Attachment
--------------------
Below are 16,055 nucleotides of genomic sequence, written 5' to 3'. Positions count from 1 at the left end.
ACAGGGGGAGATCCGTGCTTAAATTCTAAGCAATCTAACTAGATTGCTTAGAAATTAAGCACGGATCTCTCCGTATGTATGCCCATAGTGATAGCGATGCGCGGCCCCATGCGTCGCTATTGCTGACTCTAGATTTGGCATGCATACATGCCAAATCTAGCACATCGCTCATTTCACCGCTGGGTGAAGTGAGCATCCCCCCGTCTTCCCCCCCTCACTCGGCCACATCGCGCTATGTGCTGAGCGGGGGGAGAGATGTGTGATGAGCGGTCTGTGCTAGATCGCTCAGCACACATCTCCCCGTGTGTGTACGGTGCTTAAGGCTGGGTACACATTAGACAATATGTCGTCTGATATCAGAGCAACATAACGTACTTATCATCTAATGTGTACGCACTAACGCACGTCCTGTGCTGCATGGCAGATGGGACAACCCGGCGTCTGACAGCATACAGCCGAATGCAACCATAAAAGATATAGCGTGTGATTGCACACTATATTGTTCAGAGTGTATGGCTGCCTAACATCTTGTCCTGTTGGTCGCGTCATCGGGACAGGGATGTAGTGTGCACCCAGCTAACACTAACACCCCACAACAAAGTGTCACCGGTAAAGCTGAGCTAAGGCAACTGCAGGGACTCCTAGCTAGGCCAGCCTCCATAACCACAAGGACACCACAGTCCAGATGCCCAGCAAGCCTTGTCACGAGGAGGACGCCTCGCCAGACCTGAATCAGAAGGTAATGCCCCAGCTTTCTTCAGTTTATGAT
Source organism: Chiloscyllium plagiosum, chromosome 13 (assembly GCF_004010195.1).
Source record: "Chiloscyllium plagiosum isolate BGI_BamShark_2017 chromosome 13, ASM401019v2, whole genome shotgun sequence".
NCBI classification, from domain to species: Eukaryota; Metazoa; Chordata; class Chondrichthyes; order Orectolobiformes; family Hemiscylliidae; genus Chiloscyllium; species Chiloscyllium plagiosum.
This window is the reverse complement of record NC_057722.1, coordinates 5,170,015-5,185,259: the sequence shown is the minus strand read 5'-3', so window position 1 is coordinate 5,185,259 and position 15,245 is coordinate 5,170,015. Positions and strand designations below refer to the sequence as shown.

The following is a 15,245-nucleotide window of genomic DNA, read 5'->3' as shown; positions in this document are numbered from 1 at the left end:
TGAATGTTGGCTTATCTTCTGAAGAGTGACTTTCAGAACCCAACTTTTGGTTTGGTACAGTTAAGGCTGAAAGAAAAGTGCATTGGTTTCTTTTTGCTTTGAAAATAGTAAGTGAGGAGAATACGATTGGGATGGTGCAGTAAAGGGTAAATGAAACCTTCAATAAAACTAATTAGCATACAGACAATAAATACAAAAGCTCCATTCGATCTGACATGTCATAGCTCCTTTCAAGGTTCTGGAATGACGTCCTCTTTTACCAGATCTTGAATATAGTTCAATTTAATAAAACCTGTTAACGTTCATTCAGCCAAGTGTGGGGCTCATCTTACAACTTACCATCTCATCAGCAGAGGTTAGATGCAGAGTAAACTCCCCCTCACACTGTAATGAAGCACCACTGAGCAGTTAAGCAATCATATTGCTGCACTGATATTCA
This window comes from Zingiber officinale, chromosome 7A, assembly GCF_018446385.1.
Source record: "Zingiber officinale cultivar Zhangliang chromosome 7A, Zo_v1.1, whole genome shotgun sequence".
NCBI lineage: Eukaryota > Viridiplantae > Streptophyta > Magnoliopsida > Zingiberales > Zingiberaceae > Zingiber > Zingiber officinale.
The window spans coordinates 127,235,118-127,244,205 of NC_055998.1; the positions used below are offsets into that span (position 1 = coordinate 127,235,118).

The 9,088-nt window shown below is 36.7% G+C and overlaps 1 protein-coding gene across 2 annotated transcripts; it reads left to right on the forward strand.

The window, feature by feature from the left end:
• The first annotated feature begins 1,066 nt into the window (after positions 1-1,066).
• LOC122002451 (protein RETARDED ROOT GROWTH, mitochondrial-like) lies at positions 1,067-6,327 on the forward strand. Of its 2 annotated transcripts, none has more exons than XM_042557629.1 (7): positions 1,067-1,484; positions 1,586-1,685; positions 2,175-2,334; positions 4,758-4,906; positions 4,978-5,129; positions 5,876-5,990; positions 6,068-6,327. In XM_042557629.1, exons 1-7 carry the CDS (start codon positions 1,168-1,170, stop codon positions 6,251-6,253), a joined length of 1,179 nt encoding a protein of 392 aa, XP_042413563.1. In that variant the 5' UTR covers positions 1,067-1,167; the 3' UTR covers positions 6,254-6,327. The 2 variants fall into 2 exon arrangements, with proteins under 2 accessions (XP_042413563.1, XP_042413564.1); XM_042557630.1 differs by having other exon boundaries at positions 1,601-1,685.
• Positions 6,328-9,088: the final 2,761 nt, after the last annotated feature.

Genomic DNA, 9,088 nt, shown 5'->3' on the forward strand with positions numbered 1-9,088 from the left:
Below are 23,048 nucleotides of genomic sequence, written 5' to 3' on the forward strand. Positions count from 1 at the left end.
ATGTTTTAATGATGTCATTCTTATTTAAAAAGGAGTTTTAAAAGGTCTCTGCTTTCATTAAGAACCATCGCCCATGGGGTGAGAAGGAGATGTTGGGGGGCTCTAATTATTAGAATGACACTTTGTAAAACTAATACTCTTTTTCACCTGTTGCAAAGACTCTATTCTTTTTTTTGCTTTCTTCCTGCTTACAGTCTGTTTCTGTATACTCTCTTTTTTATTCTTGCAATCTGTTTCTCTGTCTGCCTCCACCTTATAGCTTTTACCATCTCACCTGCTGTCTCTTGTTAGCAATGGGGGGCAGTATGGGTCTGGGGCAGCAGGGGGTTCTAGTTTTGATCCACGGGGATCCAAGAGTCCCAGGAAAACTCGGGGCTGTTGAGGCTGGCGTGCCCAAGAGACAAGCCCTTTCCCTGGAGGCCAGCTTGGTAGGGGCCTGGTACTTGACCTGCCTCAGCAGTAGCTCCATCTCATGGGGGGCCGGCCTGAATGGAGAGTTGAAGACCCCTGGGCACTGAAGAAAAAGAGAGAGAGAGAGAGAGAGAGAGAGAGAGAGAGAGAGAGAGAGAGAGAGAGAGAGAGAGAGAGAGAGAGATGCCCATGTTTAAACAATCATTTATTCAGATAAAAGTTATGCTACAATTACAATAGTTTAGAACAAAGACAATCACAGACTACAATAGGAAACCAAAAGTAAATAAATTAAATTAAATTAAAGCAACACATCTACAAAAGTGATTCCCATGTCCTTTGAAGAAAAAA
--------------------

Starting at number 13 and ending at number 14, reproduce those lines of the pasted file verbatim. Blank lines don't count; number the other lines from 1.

The 9,088-nt window shown below is 36.7% G+C and overlaps 1 protein-coding gene across 2 annotated transcripts; it reads left to right on the forward strand.

The window, feature by feature from the left end: